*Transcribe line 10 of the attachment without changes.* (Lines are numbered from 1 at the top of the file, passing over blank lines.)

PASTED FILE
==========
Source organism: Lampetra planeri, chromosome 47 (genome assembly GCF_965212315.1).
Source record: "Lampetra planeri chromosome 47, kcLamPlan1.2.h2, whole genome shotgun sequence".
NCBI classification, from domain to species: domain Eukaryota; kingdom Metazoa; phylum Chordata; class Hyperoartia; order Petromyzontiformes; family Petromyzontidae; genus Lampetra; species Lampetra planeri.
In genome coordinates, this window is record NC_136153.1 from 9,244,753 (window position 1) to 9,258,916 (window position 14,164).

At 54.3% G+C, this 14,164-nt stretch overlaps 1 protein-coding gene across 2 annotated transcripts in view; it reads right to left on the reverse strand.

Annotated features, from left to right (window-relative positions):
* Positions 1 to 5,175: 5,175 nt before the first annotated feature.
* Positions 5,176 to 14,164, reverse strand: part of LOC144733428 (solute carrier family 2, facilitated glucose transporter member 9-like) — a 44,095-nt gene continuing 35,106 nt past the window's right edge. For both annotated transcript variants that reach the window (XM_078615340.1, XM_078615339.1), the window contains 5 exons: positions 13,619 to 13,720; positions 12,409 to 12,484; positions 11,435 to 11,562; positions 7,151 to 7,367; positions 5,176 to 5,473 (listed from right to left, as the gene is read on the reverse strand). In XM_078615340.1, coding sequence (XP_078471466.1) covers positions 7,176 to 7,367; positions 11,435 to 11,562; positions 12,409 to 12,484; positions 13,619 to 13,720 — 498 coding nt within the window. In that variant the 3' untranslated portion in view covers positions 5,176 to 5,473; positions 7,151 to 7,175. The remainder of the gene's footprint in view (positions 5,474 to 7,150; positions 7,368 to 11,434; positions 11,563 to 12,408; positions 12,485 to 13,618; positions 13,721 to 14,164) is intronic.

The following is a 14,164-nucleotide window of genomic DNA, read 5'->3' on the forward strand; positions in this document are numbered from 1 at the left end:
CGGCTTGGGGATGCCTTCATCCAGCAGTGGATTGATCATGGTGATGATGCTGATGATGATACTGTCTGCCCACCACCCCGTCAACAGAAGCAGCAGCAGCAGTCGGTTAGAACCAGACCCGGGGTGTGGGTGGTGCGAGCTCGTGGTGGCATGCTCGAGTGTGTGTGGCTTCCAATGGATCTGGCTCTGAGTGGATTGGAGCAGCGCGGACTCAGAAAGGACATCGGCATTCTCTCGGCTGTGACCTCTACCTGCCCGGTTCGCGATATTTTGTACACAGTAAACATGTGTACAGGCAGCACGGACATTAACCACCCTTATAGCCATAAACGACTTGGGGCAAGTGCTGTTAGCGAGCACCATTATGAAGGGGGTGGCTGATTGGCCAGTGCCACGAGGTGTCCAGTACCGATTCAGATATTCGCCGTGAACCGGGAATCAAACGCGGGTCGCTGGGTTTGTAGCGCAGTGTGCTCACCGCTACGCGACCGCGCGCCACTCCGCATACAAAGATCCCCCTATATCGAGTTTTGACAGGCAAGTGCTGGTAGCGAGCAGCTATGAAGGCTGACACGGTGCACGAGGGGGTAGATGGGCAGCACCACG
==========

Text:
CGGCTTGGGGATGCCTTCATCCAGCAGTGGATTGATCATGGTGATGATGCTGATGATGATACTGTCTGCCCACCACCCCGTCAACAGAAGCAGCAGCAGCAGTCGGTTAGAACCAGACCCGGGGTGTGGGTGGTGCGAGCTCGTGGTGGCATGCTCGAGTGTGTGTGGCTTCCAATGGATCTGGCTCTGAGTGGATTGGAGCAGCGCGGACTCAGAAAGGACATCGGCATTCTCTCGGCTGTGACCTCTACCTGCCCGGTTCGCGATATTTTGTACACAGTAAACATGTGTACAGGCAGCACGGACATTAACCACCCTTATAGCCATAAACGACTTGGGGCAAGTGCTGTTAGCGAGCACCATTATGAAGGGGGTGGCTGATTGGCCAGTGCCACGAGGTGTCCAGTACCGATTCAGATATTCGCCGTGAACCGGGAATCAAACGCGGGTCGCTGGGTTTGTAGCGCAGTGTGCTCACCGCTACGCGACCGCGCGCCACTCCGCATACAAAGATCCCCCTATATCGAGTTTTGACAGGCAAGTGCTGGTAGCGAGCAGCTATGAAGGCTGACACGGTGCACGAGGGGGTAGATGGGCAGCACCACG